Friday, April 17, 2009

Dear Lydia #3

This is the last in a three part series.  The first two can be found here and here

Dear Madame,
I am ma’am, your humble servant, and I request any help that you might be able to give me. I am a man of the church, I live quite comfortably in my parish (with the help of my patroness, Lady C.) and I am going to inherit the estate of Cousin Mr. B. Mr. B. and I have never been close, but when I heard that he had five eligible daughters I decided to make amends with him and marry one of his daughters. You see, my patroness, Lady C., has advised me to marry, and I have set out with great hast to do her bidding.

When I first entered the house I noticed the eldest girl Jan, who’s beauty is spoken of widely, and gave her my attentions. Then Mrs. B. informed me that she thought Jan was to soon be engaged, and to look through her other daughters for a more suitable bride. Beth, the second eldest isn’t as handsome as her sister, but she seemed to fit the description Lady C. gave me of useful, active gentlewomen who was not brought up high. I began courting Cousin Beth. She reserved my attentions modestly, as young ladies who secretly welcome the attentions of an admirer are apt to do.

After some time, I solicited a private audience with Cousin Beth. First, so as to not run away with my feelings I told her my reasons for marrying: 1) that a respected clergy man like me should marry. 2) That it would add to my happiness 3) Lady C. had advised it. I told her that Lady C. had promised to visit her, and that I was sure she would appreciate her personality and wit, as long as it was tempered with silence and respect. I told her how it would help her mother when after her father’s death if she could live with her daughter, in her own home. I told her it mattered not that she had hardly any money, and I would never speak of her lack of fortune during our marriage.

After hearing this eloquent speech I am sure you think Cousin Beth accepted me without qualm. I have been told, that I am quite the catch for any young lady, my situation in life, my connections with the family of Lady C., are circumstances highly in my favor. I would not be surprised if you thought this, because they were my thoughts as well. You will be shocked to hear that Cousin Beth declined my hand. She said I had been hasty in my assumption that she would marry me; she said I could never make her happy, and she was sure she could never make me so. She was positive Lady C. would not approve of her. A lesser man than me would have been upset by this rude refusal, but I have always flattered myself on knowing human nature and I know that young ladies often decline men they are secretly hoping to marry, I told her of this and that I was hoping to lead her to the alter ere long.

Would you believe that she refused me again? I have heard of elegant young ladies refusing even the second time or even the third, but I never expected this of sweet Cousin Beth. Perhaps, she is not as sweet tempered as I thought her to be, but that is nothing that can not be fixed by a firm husband after marriage. At this second refusal I was forced to show Cousin Beth that she could probably not find a better match than me, her fortune being so small and her looks nothing remarkable, I was the only man who would ever wish to marry her. I then told her that I would not take her refusal as the finality on he matter (as she wished me to do) and when I had the permission of both her parents I was sure she would accept me.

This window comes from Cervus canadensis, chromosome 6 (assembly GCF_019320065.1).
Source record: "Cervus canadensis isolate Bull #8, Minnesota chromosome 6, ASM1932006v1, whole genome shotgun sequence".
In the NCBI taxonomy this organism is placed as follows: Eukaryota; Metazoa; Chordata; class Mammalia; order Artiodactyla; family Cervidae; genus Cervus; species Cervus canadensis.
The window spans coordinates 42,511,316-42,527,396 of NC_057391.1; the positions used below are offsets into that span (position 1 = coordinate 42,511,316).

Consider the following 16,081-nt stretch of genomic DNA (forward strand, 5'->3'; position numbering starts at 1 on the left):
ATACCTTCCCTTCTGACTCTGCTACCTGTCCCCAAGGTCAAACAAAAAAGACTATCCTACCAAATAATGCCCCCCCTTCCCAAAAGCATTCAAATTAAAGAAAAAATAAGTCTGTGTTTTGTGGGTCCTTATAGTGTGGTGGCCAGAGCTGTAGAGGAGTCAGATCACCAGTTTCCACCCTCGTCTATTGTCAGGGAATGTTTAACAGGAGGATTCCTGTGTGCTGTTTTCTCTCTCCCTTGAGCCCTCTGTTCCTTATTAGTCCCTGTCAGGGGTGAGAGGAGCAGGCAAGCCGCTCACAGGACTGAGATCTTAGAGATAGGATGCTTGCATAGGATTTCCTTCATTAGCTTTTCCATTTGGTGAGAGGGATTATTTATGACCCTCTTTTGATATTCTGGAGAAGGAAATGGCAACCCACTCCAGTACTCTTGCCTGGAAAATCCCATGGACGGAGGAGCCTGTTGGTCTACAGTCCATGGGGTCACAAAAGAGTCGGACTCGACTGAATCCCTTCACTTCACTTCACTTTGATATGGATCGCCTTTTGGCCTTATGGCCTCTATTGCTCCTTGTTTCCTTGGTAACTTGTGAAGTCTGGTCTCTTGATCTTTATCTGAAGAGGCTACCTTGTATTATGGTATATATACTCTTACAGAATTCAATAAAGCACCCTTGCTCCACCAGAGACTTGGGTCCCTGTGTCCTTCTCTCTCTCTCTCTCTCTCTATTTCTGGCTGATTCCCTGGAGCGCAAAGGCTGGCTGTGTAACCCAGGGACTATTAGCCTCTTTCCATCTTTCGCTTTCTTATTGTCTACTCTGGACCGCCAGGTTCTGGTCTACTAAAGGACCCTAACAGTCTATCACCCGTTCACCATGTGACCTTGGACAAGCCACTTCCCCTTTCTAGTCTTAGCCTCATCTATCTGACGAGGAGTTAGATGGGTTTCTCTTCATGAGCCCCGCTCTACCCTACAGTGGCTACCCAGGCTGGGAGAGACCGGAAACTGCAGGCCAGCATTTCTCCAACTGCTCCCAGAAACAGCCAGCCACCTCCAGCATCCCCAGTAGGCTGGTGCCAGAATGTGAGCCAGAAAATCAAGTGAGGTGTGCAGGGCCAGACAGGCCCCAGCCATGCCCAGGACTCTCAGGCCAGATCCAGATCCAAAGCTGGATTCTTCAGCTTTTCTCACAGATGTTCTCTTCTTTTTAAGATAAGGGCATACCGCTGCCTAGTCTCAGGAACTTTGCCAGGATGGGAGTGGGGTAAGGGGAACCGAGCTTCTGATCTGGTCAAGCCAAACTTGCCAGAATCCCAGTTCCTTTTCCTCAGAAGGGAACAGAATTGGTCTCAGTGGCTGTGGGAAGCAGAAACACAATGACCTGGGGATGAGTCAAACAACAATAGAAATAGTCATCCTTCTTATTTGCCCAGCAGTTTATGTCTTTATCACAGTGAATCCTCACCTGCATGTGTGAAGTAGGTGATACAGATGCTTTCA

During this Cousin Beth tried to dissuade me from my suit but I stood firm. I knew she would come along eventually in the end.

Or- I thought I knew, Now Beth has gone to her father and I have retired to my room to think. If Cousin Beth is this stubborn in agreeing to our engagement how will she be after marriage? I’m sure her father will make her come around but I am slightly worried about if I should have asked Cousin Beth at all.

I am yours Madame,

A Most Respected Clergy Man

Dear M.R.C.M.

Your letter really doesn’t deserve to be answered, because you’re not in love. But I was “not brought up too high” as to refuse help to the less fortunate. I have some foundational points I’d like to get a crossed.

While proposing, do not

a) Call her “Cousin Beth” In fact; don’t propose to your cousin at all, it’s gross,

b) Assume she will say yes to your proposal.

c) Mention her father’s death

d) Tell her no one else will ever want to marry her.

e) Talk about her flaws and how you will fix them.

f) Talk about inconsistency of “elegant females” in general.

g) Tal about how wonderful you yourself are.

I was not surprised she refused you, for goodness sakes you were after her older sister! She sounds like a independent young women who knows her own mind. I say: Harrah for her for standing up for you when you thick-headedly would not take no for an answer.

If I were you I would leave town at once and distance yourself from Cousin B. and his family for as long as possible. Although I’m sure you won’t take my advice, because, as I could tell from your transcript of the proposal, you sir, are not very good at listening.

Also, I was wondering, did this extraordinary proposal proceed from the impulse of the moment or was it the result of previous study and arrangement?

Please don’t write me again,

Lydia

3 comments:

Melanie April 17, 2009 at 8:56 AM  

LOL! That was good. Especially the reply. :-D
"Poor" Mr. Collins! :-P

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